When I watched Nightmare I often found myself drifiting away. It wasn't so much of a boredom but more of a feeling of quiet apathy at how "ok" everything was. The character of Tryst was comfortably well-characterised, the other characters suitably hammy and high-handed. Despite this story's reputation, the story never mentions the effects of more mainstream drugs in our society but instead shows us the effects of Vraxoin - which appear to be a sort of gas-and-air sensation but with negative consequences at the end. From a scientific standpoint it's just a bit weird; the drug can either be synthesised from the extract of a certain type of fungus or it can be left behind by electrocuting Mandrels.
Cos I go' high, cos I go' high, cos I go' high...
     What I've ultimately come away with from Nightmare of Eden is a weird sense that I've just watched something incredibly powerful and intelligent that's littered with Doctor Who's standard chase scenes and humour. There's so much good in here, but there are little niggles that hold it back in certain points. At its heart, Nightmare of Eden is a very good story with a very good idea of what it's doing, and that's characterised by a straightforward, adult aesop surrounded by normal Who fluff. It's just that, well, it's not that obvious.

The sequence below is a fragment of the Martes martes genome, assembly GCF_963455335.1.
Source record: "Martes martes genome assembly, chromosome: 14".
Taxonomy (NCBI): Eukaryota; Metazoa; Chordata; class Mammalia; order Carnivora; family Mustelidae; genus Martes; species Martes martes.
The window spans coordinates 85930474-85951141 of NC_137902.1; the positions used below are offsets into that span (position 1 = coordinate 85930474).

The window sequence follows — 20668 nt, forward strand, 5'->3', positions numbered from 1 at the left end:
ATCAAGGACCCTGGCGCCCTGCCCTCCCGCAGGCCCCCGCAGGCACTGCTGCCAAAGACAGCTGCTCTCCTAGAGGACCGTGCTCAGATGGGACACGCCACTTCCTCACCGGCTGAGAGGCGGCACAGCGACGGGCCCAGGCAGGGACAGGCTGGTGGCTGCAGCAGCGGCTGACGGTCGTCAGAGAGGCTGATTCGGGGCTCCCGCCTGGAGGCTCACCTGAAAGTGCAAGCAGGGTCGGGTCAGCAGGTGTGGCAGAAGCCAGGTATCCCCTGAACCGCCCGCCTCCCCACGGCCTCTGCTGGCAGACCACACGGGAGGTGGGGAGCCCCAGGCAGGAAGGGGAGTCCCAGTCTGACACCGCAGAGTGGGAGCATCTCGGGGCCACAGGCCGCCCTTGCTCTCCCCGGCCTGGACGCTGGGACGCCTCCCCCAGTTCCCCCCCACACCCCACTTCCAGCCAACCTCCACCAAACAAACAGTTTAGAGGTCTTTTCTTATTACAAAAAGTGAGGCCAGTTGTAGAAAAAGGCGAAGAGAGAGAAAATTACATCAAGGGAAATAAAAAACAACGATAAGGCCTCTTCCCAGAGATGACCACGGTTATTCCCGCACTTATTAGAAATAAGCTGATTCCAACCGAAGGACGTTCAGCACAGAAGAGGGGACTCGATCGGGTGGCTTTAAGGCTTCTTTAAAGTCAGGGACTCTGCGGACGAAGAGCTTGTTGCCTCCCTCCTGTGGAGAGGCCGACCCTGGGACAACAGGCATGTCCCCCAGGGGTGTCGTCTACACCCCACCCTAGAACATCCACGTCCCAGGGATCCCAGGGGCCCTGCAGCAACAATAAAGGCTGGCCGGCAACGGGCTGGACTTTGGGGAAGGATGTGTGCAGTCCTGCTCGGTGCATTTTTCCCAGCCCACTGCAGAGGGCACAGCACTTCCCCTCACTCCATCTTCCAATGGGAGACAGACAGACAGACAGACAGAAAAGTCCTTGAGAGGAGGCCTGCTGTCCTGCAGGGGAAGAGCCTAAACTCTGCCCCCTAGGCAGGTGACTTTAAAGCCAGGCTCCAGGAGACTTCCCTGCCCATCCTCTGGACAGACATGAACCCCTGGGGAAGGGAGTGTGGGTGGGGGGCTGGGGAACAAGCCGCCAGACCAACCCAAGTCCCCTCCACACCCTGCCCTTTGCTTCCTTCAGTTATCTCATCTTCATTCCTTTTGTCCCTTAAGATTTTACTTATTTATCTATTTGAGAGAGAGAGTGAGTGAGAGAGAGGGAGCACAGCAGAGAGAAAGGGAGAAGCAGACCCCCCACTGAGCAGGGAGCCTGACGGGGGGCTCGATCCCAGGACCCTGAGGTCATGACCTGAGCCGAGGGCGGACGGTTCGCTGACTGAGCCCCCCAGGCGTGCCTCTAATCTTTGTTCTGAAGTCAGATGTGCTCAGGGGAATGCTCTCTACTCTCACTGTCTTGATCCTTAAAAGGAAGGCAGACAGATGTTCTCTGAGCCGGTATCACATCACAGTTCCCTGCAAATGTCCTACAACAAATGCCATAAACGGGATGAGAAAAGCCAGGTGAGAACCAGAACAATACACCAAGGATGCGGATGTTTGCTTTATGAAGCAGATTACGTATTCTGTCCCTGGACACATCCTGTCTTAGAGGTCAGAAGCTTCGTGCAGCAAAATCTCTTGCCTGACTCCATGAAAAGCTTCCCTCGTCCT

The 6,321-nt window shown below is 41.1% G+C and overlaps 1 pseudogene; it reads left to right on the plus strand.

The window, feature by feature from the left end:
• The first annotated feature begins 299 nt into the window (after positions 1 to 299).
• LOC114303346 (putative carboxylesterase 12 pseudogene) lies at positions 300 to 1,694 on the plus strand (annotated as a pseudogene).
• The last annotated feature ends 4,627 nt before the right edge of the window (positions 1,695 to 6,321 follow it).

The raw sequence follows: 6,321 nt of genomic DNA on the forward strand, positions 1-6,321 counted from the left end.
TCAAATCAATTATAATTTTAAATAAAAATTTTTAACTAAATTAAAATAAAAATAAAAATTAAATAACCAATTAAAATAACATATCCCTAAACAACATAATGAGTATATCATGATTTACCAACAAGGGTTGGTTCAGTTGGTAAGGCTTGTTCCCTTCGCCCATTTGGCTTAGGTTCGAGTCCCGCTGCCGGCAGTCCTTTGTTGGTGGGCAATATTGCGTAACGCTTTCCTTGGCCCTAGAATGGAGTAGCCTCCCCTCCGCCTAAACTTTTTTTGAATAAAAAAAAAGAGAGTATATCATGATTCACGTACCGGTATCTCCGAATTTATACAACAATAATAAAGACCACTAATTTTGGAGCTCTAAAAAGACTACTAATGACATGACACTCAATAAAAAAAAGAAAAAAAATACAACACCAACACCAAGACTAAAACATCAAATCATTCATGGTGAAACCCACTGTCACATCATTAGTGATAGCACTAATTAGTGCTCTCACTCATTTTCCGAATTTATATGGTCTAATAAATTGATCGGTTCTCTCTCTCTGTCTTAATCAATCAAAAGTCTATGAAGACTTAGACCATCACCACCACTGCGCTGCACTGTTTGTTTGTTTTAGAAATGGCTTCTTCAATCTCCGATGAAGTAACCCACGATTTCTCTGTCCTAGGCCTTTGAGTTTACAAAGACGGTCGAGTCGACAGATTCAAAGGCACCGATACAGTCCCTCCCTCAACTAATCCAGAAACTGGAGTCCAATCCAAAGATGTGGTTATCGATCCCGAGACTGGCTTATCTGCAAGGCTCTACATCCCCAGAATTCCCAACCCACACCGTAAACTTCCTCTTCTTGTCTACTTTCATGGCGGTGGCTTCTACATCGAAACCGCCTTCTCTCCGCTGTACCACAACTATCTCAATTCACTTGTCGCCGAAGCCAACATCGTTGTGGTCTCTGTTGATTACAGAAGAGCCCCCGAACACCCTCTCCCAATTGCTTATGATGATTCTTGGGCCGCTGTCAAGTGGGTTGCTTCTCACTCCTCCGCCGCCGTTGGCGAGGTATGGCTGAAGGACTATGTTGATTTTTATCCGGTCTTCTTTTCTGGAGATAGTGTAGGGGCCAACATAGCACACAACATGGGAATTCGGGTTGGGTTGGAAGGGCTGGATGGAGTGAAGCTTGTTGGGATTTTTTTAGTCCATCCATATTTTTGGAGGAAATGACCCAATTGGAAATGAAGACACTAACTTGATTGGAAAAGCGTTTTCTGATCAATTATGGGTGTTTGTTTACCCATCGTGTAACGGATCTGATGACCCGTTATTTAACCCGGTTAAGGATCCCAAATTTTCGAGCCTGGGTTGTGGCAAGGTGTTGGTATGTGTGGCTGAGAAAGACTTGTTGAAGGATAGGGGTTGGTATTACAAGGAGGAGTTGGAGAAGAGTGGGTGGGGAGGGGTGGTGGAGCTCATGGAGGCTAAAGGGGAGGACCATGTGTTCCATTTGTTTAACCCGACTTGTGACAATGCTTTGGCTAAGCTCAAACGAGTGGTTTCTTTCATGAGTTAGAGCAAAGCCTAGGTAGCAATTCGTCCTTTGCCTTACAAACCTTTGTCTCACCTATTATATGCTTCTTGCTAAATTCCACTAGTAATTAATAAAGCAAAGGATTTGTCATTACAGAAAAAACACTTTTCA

Thanks.

P.S. Happy Christmas Eve.

Sunday, 23 December 2012

Review: The Hobbit: An Unexpected Journey

Martin Freeman's Bilbo is too often left to
the sidelines, but captivates when he is
the focus.
The Hobbit: An Unexpected Journey - 2012, Directed by Peter Jackson
Written between 22nd and 23rd December

Of all of cinema's themes, the most abstract yet ubiquitous is that of adventure. As children we are told that our lives are driven by the quest to leave the familiar and go off on daring deeds in places far and wide. In adulthood, the spirit of adventure is somewhat lost to us, and becomes an ironic statement on the mundane - adventurous spirit drives us to pick the slightly more expensive, sun-flower seeded bagel over the standard plain, drives us to take a turn onto the A-Road through the hills rather than sit in traffic on the M6. Still, it lies at the heart of many a tale, especially the prelude to Tolkein's Lord of the Rings trilogy, The Hobbit.